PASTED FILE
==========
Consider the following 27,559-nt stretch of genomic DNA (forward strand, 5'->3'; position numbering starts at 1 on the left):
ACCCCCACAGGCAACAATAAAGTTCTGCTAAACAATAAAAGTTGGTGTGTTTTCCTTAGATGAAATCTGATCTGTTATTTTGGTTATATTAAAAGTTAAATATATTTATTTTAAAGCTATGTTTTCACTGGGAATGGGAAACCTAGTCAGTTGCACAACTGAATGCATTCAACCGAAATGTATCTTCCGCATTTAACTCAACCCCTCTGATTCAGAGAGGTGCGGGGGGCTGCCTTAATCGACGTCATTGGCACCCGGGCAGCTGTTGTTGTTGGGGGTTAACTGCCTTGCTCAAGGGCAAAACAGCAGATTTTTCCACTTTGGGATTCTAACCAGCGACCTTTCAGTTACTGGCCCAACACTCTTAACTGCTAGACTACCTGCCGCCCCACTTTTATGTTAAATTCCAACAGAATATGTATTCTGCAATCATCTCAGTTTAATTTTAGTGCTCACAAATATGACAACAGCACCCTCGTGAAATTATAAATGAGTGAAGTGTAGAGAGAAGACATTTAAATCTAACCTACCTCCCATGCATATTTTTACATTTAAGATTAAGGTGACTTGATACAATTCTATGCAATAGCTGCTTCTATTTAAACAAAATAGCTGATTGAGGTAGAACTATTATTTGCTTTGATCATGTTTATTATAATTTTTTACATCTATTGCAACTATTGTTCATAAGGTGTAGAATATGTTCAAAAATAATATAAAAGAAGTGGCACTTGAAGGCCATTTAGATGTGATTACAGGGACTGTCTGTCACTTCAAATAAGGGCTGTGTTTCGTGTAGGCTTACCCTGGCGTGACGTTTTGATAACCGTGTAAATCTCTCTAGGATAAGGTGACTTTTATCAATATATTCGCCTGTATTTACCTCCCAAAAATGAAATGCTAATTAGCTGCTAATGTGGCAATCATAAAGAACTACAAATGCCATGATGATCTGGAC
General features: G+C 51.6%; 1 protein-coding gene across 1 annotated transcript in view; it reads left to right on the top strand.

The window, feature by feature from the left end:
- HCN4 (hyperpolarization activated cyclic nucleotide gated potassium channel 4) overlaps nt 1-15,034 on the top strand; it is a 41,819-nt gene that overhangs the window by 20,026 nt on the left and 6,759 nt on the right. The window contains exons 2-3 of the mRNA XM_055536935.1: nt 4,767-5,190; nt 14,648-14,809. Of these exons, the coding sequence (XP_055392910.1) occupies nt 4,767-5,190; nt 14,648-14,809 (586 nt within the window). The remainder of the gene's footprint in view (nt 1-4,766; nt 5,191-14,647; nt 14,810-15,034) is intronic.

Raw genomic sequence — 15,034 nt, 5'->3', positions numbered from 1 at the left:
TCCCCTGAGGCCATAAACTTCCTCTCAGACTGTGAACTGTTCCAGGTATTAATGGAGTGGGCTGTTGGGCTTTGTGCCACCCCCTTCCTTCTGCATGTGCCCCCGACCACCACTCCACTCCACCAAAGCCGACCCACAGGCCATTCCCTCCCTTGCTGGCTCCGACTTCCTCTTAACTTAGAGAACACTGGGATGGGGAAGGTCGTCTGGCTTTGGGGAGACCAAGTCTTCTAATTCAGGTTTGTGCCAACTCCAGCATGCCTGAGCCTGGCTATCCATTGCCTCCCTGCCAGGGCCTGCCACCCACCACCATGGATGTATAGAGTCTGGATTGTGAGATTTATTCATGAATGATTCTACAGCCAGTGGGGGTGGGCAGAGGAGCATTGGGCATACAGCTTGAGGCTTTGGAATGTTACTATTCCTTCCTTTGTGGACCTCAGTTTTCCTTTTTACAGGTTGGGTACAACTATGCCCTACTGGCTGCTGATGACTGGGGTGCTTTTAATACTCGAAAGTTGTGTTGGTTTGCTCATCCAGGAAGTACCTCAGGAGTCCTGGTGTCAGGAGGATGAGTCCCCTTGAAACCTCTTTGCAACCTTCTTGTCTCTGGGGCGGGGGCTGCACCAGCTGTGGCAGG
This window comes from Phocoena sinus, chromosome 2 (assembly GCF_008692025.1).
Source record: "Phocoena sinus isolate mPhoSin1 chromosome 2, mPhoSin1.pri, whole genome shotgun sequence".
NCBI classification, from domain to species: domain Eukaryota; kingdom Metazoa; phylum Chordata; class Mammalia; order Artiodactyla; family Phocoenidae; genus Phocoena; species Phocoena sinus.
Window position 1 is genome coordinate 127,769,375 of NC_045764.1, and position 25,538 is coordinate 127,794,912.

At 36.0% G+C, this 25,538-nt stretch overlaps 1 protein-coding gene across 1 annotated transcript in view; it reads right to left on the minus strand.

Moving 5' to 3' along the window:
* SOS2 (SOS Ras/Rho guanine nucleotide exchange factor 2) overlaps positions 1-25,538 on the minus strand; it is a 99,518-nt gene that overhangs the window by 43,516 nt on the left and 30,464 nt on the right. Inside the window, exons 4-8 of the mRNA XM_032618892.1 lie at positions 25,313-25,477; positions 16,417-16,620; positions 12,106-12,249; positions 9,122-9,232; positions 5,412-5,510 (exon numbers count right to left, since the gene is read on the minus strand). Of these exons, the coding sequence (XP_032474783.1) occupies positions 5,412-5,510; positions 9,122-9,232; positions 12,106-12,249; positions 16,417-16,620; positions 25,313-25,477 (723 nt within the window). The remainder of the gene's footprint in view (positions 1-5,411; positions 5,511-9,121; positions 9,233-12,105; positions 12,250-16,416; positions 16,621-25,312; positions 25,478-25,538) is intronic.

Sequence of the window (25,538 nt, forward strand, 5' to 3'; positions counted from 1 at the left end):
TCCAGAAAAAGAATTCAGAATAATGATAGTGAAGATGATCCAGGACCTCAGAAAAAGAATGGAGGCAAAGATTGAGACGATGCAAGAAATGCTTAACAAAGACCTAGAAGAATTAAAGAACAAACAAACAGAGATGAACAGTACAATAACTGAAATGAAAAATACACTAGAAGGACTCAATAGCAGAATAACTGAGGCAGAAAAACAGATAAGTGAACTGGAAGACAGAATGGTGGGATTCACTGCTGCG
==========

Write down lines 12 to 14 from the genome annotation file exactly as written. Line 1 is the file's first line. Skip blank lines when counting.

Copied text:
At 36.0% G+C, this 25,538-nt stretch overlaps 1 protein-coding gene across 1 annotated transcript in view; it reads right to left on the minus strand.

Moving 5' to 3' along the window:
* SOS2 (SOS Ras/Rho guanine nucleotide exchange factor 2) overlaps positions 1-25,538 on the minus strand; it is a 99,518-nt gene that overhangs the window by 43,516 nt on the left and 30,464 nt on the right. Inside the window, exons 4-8 of the mRNA XM_032618892.1 lie at positions 25,313-25,477; positions 16,417-16,620; positions 12,106-12,249; positions 9,122-9,232; positions 5,412-5,510 (exon numbers count right to left, since the gene is read on the minus strand). Of these exons, the coding sequence (XP_032474783.1) occupies positions 5,412-5,510; positions 9,122-9,232; positions 12,106-12,249; positions 16,417-16,620; positions 25,313-25,477 (723 nt within the window). The remainder of the gene's footprint in view (positions 1-5,411; positions 5,511-9,121; positions 9,233-12,105; positions 12,250-16,416; positions 16,621-25,312; positions 25,478-25,538) is intronic.